Both rollers come with complete instructions on the best ways to use them. The high density Foam Roller is made in a few sizes and will cover larger areas like your back. The 6" diameter x 35" length is versatile and runs $29.95.
The Roller Massager, $27.95, is for calves, thighs, shoulders and smaller spots. It will pop right into your tennis bag ready for a quick tune up whenever you need it.
Find the rollers at Pro-Tec Athletics.
adidas has announced a new heart rate monitor that works with the miCoach mobile app the company introduced last year.
The monitor snaps onto an adjustable absorbant stretch belt (pictured below) that you wear around your chest. A small, connect device plugs into your iPhone or iPod Touch.
Sync your phone to the monitor once you have it on and off you go. Your heart rate data is transferred to the screen (and to your ears if you choose) in real time as you work out, right alongside miles, time, calories burned etc. The device (and built in personal coach) is excellent for fitness training.
But, why should a healthy athlete be concerned about heart rate?
According to Dr. Kimberly Parks, Cardiologist, Massachusetts General Hospital (MGH) and Harvard Medical School:
"Monitoring your heart rate during exercise is important both for safety and to make sure you are achieving maximum effectiveness from your workout.
It can be easy to get caught up in the positive response your brain has to exercise...[and] It is easy to under or over estimate how much you are exerting yourself. Monitoring your heart rate is important to ensure that you are achieving the desired intensity of your workout."
Determining your desired heart rate: Subtract your age from the number 220. The result is your maximum predicted heart rate (MPHR).
"For endurance training, your target heart rate should be between 70-80% of your MPHR," says Dr. Parks. "For maximum aerobic benefit, you should aim to maintain your target heart rate for a minimum of 20-30 minutes. It's best to avoid exerting yourself at greater than 85% MPHR [during endurance training]..."
Dr. Malissa Wood, Co-director of the MGH Heart Center, Corrigan Women's Heart Health Program and Cardiovascular Performance Program comments that "Individuals hoping to increase their fitness can push their heart rate to a slightly higher range (88-90% max of MPHR) for short intervals..The benefits derived from higher intensity short periods are clear. Typical types of short burst activity would include plyometrics (jump training), sprints or interval runs and running the baselines on a tennis court."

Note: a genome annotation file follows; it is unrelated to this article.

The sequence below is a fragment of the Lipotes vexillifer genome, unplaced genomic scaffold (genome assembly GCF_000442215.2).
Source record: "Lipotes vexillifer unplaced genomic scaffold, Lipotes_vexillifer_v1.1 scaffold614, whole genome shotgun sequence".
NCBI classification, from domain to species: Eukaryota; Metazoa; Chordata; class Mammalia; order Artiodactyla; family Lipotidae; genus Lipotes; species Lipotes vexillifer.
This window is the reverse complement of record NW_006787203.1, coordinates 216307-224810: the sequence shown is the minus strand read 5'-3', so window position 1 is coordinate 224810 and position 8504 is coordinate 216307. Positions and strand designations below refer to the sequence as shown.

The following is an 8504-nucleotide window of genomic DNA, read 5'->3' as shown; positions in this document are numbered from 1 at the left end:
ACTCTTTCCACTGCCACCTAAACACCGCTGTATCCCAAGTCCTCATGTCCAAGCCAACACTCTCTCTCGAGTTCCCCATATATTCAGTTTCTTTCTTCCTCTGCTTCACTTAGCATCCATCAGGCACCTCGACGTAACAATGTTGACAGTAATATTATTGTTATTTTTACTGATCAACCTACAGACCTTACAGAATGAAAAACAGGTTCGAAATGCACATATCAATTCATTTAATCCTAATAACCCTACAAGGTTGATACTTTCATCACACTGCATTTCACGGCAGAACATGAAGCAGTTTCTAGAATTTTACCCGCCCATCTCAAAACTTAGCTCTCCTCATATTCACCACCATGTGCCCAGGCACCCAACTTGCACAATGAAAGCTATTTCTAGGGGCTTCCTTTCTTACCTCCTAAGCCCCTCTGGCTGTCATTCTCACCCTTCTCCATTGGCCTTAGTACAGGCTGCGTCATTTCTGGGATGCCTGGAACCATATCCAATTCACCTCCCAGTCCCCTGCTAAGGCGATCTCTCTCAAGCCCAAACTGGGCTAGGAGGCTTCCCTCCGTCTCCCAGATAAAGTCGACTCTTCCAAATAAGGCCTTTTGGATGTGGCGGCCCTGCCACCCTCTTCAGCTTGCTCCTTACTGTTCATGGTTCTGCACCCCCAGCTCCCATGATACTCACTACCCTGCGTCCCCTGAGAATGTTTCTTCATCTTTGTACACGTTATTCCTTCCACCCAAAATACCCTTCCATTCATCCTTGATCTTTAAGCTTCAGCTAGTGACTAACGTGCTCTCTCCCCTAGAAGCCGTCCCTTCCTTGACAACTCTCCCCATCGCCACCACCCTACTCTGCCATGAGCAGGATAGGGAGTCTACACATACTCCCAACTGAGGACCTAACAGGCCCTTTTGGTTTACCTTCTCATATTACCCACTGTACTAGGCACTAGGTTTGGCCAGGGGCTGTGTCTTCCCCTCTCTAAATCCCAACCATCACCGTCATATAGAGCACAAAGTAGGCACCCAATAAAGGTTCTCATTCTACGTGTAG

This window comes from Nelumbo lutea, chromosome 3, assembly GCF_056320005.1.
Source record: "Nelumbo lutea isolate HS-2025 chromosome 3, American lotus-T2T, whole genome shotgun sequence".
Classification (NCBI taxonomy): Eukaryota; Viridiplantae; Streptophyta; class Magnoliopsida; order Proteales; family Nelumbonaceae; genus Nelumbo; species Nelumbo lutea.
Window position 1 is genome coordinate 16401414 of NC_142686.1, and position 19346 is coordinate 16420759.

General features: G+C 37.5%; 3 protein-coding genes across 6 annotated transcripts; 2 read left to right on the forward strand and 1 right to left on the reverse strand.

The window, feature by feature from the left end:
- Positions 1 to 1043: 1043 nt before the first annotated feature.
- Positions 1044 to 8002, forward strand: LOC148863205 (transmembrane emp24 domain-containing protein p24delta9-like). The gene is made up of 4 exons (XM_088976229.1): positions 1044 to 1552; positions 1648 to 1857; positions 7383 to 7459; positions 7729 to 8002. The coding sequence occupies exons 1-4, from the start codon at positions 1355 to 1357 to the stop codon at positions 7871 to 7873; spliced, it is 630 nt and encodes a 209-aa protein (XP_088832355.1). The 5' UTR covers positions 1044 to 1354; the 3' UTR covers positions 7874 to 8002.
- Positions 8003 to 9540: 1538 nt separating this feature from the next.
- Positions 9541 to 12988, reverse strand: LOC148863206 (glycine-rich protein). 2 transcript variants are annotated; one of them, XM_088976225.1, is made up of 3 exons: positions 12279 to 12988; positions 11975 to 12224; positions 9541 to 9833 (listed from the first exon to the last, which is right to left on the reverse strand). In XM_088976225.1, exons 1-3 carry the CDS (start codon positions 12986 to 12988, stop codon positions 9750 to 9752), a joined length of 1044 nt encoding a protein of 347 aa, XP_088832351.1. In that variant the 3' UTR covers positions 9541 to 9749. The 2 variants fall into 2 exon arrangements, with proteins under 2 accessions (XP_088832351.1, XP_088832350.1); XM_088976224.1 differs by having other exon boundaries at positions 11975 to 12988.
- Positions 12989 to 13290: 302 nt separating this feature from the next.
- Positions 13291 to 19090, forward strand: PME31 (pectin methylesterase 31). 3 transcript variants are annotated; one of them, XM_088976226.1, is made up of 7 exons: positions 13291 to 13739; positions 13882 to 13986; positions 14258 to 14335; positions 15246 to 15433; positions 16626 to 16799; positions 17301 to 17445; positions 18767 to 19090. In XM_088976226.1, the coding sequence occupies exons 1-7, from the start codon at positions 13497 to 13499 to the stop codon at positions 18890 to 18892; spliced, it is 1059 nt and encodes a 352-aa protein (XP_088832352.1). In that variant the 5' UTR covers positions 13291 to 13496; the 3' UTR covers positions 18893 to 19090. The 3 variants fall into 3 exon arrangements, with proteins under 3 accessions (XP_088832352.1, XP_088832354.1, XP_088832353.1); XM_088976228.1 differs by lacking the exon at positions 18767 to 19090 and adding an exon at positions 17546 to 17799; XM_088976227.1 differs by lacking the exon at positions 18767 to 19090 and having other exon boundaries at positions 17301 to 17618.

A few notes:
The miCoach heart rate monitor is a great tool for those who want to add running or cycling to their training-for-tennis regime and well as for those who already do these activities. The app will run an assessment program that it will use to base your future workouts on. You can also simply use the heart monitor for short interval training.
This is not a time to lie about your age. Yeah, we all wish we were younger but it's important that the heart monitor make its calculations based on your true age.
I did not find the belt uncomfortable at all but I do not run long distances where chafing could be a problem. adidas offers a couple of miCoach heart rate monitor compatible garments, a sports bra (pictured left) and close fitting shirt for men, for those who might be bothered by the belt. Try it without them first.
You may want to wear an armband style iPhone case if you want to keep your hands free when using the system for high intensity training.
Pretty neat little tool that adds to an already solid fitness app. The adidas miCoachConnect and the Heart Rate Monitor bundle retails for $69.99 and will be available soon at adidas. The miCoach app is free and available for iPhone, BlackBerry and Android. The heart monitor, as noted above, is only available for iPhone and iPod touch.